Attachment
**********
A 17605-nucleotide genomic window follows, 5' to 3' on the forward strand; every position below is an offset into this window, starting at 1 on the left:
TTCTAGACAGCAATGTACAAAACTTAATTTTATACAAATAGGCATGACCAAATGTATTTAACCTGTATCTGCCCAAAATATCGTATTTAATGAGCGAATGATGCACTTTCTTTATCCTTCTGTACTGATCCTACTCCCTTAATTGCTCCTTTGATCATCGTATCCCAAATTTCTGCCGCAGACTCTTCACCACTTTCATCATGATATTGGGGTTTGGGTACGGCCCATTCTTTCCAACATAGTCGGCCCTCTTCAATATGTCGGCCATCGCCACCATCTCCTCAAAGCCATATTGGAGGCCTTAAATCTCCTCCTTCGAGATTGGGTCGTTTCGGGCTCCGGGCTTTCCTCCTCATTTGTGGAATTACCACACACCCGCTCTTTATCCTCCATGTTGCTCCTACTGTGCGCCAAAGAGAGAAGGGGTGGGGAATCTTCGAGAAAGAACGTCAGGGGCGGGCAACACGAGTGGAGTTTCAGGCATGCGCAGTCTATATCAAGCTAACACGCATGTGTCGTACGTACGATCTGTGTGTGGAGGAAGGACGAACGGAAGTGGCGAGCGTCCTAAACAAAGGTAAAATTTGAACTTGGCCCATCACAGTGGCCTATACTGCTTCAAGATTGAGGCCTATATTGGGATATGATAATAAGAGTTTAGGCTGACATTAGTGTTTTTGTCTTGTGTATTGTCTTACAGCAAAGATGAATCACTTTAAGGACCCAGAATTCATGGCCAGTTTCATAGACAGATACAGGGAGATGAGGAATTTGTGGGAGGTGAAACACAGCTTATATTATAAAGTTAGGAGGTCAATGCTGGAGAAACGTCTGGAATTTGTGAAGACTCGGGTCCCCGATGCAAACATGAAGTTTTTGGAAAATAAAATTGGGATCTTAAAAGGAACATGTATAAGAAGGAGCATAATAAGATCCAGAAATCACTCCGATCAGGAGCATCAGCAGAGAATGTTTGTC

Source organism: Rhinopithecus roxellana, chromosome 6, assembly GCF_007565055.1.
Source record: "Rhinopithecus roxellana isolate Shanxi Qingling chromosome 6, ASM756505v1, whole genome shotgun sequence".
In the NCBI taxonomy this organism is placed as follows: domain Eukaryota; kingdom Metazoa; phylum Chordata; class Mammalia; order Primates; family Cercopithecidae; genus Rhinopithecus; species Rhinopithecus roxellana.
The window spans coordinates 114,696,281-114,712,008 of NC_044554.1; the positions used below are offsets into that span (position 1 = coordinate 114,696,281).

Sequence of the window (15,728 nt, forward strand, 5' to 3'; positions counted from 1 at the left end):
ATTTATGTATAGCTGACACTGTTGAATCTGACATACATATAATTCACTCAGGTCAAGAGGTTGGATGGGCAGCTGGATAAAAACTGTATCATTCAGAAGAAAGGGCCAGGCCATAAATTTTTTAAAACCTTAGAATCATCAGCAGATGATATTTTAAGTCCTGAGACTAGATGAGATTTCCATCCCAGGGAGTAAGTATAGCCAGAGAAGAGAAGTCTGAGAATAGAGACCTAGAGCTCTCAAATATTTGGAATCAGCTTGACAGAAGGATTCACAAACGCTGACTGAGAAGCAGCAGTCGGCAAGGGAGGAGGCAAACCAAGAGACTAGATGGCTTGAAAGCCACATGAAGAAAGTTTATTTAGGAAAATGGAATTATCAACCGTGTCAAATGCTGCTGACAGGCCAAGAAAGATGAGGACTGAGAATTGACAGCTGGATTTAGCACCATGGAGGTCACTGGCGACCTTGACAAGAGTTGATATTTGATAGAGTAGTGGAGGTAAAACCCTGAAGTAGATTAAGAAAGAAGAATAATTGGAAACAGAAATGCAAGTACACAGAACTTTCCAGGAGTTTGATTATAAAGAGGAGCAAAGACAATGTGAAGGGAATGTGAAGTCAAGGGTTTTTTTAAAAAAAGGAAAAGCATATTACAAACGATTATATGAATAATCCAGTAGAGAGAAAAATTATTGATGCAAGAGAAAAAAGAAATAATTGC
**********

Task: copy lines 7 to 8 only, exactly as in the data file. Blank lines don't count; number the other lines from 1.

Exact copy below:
Sequence of the window (15,728 nt, forward strand, 5' to 3'; positions counted from 1 at the left end):
ATTTATGTATAGCTGACACTGTTGAATCTGACATACATATAATTCACTCAGGTCAAGAGGTTGGATGGGCAGCTGGATAAAAACTGTATCATTCAGAAGAAAGGGCCAGGCCATAAATTTTTTAAAACCTTAGAATCATCAGCAGATGATATTTTAAGTCCTGAGACTAGATGAGATTTCCATCCCAGGGAGTAAGTATAGCCAGAGAAGAGAAGTCTGAGAATAGAGACCTAGAGCTCTCAAATATTTGGAATCAGCTTGACAGAAGGATTCACAAACGCTGACTGAGAAGCAGCAGTCGGCAAGGGAGGAGGCAAACCAAGAGACTAGATGGCTTGAAAGCCACATGAAGAAAGTTTATTTAGGAAAATGGAATTATCAACCGTGTCAAATGCTGCTGACAGGCCAAGAAAGATGAGGACTGAGAATTGACAGCTGGATTTAGCACCATGGAGGTCACTGGCGACCTTGACAAGAGTTGATATTTGATAGAGTAGTGGAGGTAAAACCCTGAAGTAGATTAAGAAAGAAGAATAATTGGAAACAGAAATGCAAGTACACAGAACTTTCCAGGAGTTTGATTATAAAGAGGAGCAAAGACAATGTGAAGGGAATGTGAAGTCAAGGGTTTTTTTAAAAAAAGGAAAAGCATATTACAAACGATTATATGAATAATCCAGTAGAGAGAAAAATTATTGATGCAAGAGAAAAAAGAAATAATTGC